MILWAUKEE -- Last weekend against the Cubs, the Reds saw former National League Most Valuable Player Award-winner Kristopher Bryant start in both left and right field. He's also played a few games this season at first base, although his main position is third base.Cincinnati's front office envisions similar versatility for
MILWAUKEE -- Last weekend against the Cubs, the Reds saw former National League Most Valuable Player Award-winner Kristopher Bryant start in both left and right field. He's also played a few games this season at first base, although his main position is third base.
Cincinnati's front office envisions similar versatility for its No. 1 prospect, according to MLB Pipeline: Nick Senzel. The former third baseman, who played second base for Triple-A Louisville this season and shortstop in big league Spring Training, is in Arizona this week to learn the outfield during instructional league. Senzel, 23, will play games in left field when the schedule opens on Oct. 1.
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"When you have a guy who can hit and is a really good athlete and play the infield, it's not a huge hurdle to think he can go to the outfield," Reds president of baseball operations Dick Williams said on Tuesday. "Whether or not it becomes a primary position for Nick would be [determined] further down the road."
Senzel, who is ranked as the No. 4 prospect in all of baseball by MLB Pipeline, was the No. 2 overall selection in the 2016 Draft. There were hopes he'd reach the big leagues in 2018, but his season was cut short by season-ending surgery on his right index finger. Senzel also missed nearly a month in May due to a bout with vertigo.
"We definitely wanted him to get some playing time on the heels of this abbreviated season because of the injuries," Williams said. "We had talked to him about extending his season and getting back out there and getting at-bats. In the course of discussing that, we asked him to come prepared to show what he can do in the outfield. We're going to have some instructors out there specifically working with him on that. This guy has shown us enough to know that we have what we believe will be an elite hitter at second base and third base and a guy who has shown he can play shortstop. At this point, we want to see what else he can do.
"He's a guy that has risen to the challenges put in front of him in the past. He is eager to tackle this one, as well. It's important to develop players that have positional flexibility. Nick is the kind of athlete we think is very well suited to at least familiarize himself with the different positions to see what the opportunities will be at the big league level."
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Senzel will first get acquainted with left field because the club feels that is the most difficult of the three outfield spots.
"If he gets good reads there, it's a good indicator that he would be able to play right field," Williams said. "We'd then see if the athleticism carries him to center field."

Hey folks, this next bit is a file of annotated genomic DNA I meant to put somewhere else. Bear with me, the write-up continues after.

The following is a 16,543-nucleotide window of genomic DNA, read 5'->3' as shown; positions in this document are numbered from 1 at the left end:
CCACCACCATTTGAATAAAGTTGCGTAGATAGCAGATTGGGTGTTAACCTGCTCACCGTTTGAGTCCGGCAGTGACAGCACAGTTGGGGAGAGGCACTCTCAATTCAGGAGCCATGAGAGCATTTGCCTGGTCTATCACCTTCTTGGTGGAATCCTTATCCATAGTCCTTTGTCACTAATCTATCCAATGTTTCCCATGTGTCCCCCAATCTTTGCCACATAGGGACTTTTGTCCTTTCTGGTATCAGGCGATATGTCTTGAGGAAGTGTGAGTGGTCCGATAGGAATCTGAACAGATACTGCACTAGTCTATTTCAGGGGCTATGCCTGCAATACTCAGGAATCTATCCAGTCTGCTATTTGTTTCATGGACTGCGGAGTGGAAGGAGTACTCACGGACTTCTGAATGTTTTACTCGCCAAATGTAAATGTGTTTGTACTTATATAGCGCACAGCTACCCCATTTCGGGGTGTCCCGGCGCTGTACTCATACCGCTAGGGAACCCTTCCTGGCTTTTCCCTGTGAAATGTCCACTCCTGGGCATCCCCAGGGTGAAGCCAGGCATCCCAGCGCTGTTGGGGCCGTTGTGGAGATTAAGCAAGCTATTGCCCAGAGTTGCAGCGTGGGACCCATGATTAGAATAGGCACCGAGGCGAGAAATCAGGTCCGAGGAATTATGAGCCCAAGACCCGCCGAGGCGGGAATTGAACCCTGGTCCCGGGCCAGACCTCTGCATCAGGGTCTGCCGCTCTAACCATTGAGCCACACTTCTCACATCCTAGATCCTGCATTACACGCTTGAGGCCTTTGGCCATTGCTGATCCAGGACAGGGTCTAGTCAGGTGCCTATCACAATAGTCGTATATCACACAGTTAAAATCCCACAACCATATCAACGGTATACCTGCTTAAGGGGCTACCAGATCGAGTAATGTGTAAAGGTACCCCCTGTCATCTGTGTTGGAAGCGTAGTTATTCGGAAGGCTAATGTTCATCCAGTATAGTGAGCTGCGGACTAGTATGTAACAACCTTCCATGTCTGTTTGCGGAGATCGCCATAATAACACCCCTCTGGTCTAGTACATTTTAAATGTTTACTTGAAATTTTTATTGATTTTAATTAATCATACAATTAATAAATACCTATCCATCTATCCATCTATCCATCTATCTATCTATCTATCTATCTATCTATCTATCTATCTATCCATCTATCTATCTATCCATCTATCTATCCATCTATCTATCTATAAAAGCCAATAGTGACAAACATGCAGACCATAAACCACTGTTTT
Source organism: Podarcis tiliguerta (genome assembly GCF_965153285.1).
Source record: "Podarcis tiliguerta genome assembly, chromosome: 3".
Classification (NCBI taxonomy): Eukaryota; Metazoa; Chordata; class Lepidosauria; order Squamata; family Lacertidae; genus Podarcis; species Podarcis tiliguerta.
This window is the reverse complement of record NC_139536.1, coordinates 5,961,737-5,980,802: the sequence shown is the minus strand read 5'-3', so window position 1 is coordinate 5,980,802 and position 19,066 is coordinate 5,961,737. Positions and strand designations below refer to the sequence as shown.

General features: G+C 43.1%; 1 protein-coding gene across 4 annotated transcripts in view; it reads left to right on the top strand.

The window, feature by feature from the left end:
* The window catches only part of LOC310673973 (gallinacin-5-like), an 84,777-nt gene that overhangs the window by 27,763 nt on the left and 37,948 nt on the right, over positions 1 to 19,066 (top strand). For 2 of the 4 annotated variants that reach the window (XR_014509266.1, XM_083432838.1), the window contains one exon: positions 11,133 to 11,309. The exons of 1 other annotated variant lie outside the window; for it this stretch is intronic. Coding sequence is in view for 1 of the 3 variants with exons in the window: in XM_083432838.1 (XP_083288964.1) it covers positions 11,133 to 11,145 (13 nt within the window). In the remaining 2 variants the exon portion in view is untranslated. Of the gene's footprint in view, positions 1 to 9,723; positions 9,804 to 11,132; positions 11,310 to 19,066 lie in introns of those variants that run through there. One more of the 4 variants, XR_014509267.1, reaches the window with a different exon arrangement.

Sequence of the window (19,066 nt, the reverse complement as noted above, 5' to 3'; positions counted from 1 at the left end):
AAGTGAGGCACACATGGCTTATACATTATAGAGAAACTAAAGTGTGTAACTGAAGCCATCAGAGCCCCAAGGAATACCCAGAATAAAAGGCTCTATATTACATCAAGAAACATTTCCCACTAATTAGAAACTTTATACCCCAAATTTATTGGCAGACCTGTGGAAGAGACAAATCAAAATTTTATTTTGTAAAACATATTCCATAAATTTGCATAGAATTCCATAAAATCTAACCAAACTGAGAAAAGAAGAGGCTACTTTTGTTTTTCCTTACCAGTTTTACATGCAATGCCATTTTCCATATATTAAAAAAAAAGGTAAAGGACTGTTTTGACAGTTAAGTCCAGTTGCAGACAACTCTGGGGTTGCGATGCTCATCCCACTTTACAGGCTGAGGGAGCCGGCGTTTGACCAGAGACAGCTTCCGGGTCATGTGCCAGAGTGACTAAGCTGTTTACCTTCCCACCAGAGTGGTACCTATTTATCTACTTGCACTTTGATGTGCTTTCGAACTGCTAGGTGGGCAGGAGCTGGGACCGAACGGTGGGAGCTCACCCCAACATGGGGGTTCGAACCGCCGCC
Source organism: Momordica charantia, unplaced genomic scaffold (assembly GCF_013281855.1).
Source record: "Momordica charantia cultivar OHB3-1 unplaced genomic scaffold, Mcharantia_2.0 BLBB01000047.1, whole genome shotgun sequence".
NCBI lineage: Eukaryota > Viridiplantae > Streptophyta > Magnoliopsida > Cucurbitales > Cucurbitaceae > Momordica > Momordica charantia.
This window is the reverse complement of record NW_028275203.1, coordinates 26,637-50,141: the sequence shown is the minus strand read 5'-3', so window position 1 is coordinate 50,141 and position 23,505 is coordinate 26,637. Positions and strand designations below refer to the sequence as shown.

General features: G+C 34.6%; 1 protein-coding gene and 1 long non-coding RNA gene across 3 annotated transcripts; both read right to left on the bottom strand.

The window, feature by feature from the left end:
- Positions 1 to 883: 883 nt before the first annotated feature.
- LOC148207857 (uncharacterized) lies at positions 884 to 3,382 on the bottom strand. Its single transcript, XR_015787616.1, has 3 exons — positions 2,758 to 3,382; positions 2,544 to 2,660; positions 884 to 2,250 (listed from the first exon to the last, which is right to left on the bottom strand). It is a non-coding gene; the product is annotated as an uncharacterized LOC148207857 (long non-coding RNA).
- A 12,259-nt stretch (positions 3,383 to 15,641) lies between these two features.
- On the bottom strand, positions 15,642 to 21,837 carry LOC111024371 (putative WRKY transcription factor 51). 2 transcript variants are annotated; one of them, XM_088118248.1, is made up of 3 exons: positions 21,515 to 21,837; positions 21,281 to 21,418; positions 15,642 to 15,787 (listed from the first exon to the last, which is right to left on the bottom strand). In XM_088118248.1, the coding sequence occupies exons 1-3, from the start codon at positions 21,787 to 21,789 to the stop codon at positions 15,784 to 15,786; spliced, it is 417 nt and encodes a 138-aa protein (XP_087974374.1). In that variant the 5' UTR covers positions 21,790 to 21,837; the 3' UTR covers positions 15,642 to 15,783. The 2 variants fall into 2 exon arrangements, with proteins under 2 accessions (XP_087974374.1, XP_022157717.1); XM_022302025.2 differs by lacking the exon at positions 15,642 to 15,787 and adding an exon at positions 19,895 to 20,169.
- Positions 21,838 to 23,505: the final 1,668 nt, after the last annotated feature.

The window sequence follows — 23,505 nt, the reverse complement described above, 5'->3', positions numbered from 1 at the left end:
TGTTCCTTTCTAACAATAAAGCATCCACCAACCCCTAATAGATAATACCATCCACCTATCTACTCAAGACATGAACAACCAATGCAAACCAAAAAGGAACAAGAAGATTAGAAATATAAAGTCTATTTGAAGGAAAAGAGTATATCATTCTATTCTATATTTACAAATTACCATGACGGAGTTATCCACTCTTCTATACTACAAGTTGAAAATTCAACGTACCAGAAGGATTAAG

The Reds' outfield situation could be in flux before 2019. Corner outfielder Jesse Winker is coming off right shoulder surgery, while center fielder Billy Hamilton will be a year away from free agency and a potential trade candidate. Right fielder Scott Schebler twice missed time on the disabled list this season, and Phillip Ervin has been establishing himself in left field lately.
"Anything that gives us the ability to field a competitive team and have more options is something we want to pursue," Williams said.
Bailey likely done in 2018
The Reds have an open spot in the rotation again for Sunday vs. the Marlins, and interim manager Jim Riggleman said the turn would either go to Tuesday's starter, Michael Lorenzen, or someone currently in the bullpen.
One healthy starting pitcher who won't get the assignment is Homer Bailey, whom it appears is done pitching this season.
"As far as starting, yeah," Riggleman said. "Homer has indicated that he can't relieve. Hard to think of something else to use him with."
When Bailey was dropped from the rotation in favor of Tyler Mahle earlier in September, Riggleman noted at the time that the veteran would be the next man up if there was a starting need.
"When we took Homer out of the rotation," Riggleman said. "That was the plan. Since that time, we've just decided to go otherwise. We changed our direction."
Bailey is making $21 million this season and has one year and $28 million left on his six-year contract with a mutual option for 2020.
Mahle, who has been working his way through right shoulder fatigue, is also not a candidate to start at Miami.
"Mahle definitely won't pitch Sunday because we haven't done enough with him to get him ready for Sunday," Riggleman said.
Mark Sheldon has covered the Reds for MLB.com since 2006, and previously covered the Twins from 2001-05. Follow him on Twitter @m_sheldon and Facebook and listen to his podcast.